Putin’s decision to invade Ukraine shattered decades of international efforts to preserve peace in Europe Almost overnight, Russia has gone from an important actor seeking to upend the international system to a pariah state, the subject of devastating economic sanctions and diplomatic isolation. And Putin’s growing willingness to employ indiscriminate violence in service of his geopolitical ambitions makes it even more crucial for the international community to remain unified in pressuring Moscow for an end to the bloodshed. USIP is committed to developing a new portfolio of analysis and research that addresses the threat Russia poses to both Ukraine’s sovereignty and the rules-based international system.
During a meeting with his Belarusian counterpart on June 25, Russian President Vladimir Putin indicated that “within the next several months,” Russia intends to transfer Iskander-M missiles — which can carry both conventional and nuclear warheads — to Belarus and begin upgrading Belarusian Su-25 fighters to carry nuclear weapons. Most of the details of the deal remain unknown or to be determined. But should Putin’s promise turn out to be more than nuclear bluster — something Putin and other Russian officials have resorted to since the beginning of the Russian invasion of Ukraine — the deployment could remake the nuclear balance in Europe and increase the risk of a potential NATO-Russia conflict occurring.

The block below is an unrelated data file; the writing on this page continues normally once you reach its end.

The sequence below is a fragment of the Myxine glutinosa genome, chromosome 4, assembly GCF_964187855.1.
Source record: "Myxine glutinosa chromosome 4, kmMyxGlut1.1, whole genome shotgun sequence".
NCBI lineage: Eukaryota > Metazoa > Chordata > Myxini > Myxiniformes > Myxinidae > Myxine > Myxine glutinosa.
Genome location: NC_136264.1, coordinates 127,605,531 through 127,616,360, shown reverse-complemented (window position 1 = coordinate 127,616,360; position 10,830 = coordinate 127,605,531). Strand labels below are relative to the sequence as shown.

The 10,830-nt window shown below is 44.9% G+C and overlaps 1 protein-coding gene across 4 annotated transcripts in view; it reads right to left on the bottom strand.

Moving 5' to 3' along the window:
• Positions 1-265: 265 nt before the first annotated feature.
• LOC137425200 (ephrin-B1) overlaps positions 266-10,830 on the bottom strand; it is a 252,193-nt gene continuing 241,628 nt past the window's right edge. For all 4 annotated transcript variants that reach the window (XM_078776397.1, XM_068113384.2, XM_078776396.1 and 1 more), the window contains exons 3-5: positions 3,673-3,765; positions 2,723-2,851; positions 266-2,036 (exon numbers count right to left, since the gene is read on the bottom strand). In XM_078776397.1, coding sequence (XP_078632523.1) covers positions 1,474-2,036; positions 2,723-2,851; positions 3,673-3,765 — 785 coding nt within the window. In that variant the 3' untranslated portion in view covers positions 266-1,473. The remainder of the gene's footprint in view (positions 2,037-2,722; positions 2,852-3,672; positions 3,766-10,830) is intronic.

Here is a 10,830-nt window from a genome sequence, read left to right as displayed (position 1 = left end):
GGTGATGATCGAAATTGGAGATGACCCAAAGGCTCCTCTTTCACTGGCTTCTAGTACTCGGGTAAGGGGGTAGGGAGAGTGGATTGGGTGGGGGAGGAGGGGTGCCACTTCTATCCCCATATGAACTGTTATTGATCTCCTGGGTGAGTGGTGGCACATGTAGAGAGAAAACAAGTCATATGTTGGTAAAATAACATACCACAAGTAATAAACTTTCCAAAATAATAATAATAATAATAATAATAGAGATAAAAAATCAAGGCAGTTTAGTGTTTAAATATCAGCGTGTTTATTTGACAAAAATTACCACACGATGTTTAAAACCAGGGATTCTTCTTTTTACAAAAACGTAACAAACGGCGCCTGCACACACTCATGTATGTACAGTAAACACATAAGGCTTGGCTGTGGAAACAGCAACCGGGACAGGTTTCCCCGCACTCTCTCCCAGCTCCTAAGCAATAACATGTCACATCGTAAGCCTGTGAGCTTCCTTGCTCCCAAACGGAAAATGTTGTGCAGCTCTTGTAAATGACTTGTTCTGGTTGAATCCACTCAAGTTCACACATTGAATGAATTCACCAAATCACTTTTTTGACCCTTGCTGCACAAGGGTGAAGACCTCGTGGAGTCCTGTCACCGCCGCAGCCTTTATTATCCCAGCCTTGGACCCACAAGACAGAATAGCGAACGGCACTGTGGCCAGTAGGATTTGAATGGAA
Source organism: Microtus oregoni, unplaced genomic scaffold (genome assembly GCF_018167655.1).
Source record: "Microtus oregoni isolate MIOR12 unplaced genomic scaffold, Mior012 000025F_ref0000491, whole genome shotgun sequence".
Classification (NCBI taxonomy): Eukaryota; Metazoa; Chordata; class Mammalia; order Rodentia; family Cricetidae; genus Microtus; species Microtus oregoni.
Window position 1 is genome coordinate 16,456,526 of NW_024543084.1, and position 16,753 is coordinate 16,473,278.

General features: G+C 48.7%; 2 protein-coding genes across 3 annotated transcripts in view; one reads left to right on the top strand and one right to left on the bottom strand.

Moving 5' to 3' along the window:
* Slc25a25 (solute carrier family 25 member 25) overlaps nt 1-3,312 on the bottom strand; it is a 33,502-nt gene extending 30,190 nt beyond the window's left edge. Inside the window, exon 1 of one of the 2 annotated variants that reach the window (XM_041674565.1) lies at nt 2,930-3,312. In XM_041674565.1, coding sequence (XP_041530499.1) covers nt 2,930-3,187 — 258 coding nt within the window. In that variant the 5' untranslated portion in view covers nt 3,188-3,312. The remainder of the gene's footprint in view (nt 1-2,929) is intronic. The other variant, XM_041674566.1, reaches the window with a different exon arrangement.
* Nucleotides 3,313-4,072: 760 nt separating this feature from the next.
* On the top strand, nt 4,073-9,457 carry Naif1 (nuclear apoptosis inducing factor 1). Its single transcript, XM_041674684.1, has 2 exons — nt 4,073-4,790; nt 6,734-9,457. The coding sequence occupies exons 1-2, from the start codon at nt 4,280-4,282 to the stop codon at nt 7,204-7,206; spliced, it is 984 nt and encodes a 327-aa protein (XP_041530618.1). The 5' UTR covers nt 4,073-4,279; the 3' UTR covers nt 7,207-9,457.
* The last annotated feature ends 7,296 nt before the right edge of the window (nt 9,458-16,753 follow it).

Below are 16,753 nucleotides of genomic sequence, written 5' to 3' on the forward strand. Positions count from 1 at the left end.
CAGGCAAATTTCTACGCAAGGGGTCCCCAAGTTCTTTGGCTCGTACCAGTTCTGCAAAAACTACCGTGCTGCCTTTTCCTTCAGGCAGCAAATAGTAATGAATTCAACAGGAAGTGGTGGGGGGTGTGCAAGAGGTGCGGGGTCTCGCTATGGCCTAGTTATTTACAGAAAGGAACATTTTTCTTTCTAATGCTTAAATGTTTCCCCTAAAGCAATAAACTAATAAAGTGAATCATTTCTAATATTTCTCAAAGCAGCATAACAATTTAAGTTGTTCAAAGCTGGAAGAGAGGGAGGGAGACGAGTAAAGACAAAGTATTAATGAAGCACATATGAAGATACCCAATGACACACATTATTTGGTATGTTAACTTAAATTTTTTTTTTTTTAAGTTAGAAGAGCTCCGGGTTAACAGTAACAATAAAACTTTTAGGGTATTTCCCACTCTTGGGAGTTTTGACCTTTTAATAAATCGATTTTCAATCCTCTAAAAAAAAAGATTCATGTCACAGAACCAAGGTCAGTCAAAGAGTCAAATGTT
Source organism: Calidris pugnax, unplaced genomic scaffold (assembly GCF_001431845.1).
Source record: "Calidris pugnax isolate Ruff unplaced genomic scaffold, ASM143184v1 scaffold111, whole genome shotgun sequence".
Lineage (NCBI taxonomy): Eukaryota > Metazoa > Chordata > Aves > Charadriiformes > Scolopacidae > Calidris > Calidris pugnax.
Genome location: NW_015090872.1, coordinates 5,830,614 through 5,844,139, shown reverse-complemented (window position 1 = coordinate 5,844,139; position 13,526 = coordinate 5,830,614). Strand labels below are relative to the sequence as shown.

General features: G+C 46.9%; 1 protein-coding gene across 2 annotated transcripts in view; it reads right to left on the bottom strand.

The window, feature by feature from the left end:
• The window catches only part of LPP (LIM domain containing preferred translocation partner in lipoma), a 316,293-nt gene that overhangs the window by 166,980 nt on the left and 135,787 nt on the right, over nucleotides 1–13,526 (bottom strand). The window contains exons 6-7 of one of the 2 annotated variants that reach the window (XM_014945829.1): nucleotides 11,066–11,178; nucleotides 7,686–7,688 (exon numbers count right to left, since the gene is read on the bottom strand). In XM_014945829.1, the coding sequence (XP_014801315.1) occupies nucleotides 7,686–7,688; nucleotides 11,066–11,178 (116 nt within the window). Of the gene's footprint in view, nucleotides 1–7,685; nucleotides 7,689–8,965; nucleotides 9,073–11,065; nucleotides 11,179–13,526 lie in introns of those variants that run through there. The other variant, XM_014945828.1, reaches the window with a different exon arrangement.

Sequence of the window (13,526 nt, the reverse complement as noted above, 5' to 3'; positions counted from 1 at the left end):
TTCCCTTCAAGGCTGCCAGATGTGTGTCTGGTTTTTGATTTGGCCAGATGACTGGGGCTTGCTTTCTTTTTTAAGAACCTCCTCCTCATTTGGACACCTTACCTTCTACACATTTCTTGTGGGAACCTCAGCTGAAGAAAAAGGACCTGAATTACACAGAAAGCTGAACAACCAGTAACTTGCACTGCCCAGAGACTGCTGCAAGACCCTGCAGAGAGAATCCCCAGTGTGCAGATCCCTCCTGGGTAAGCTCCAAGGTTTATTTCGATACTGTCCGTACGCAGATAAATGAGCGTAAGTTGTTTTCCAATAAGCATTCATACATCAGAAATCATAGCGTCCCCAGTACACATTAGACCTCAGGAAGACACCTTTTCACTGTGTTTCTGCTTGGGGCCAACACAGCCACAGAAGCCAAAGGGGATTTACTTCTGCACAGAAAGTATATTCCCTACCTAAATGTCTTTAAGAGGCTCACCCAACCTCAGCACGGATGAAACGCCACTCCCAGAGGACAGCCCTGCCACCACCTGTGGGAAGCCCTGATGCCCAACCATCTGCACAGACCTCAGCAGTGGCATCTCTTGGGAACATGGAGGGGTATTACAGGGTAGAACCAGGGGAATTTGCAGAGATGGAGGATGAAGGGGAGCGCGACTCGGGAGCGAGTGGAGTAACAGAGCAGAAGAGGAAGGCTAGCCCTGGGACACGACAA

With back-to-back G-7 and NATO summits this week, USIP's Donald Jensen says President Biden is focused on maintaining unity among allies and partners as the war in Ukraine grinds on: "Putin is counting on the faltering of Western assistance and political support for Ukraine … and that's what we’ll see discussed this week."
Russia for years has warned that it would take military steps, among others, to counter any eventual decision by Finland or Sweden to join NATO. Yet since the Nordic countries declared that intention in mid-May, Russian officials’ changing rhetoric suggests that the Kremlin will seek to avoid any real confrontation over prospective NATO expansion.
Russia’s massive assault on an independent Ukraine menaces not only Eastern Europe, but the human effort, since World War II, to build global peace through the international rule of law. USIP provides analysis and support for policies that can help sustain the democracy, dialogue and diplomacy that will be required to ultimately defeat this threat.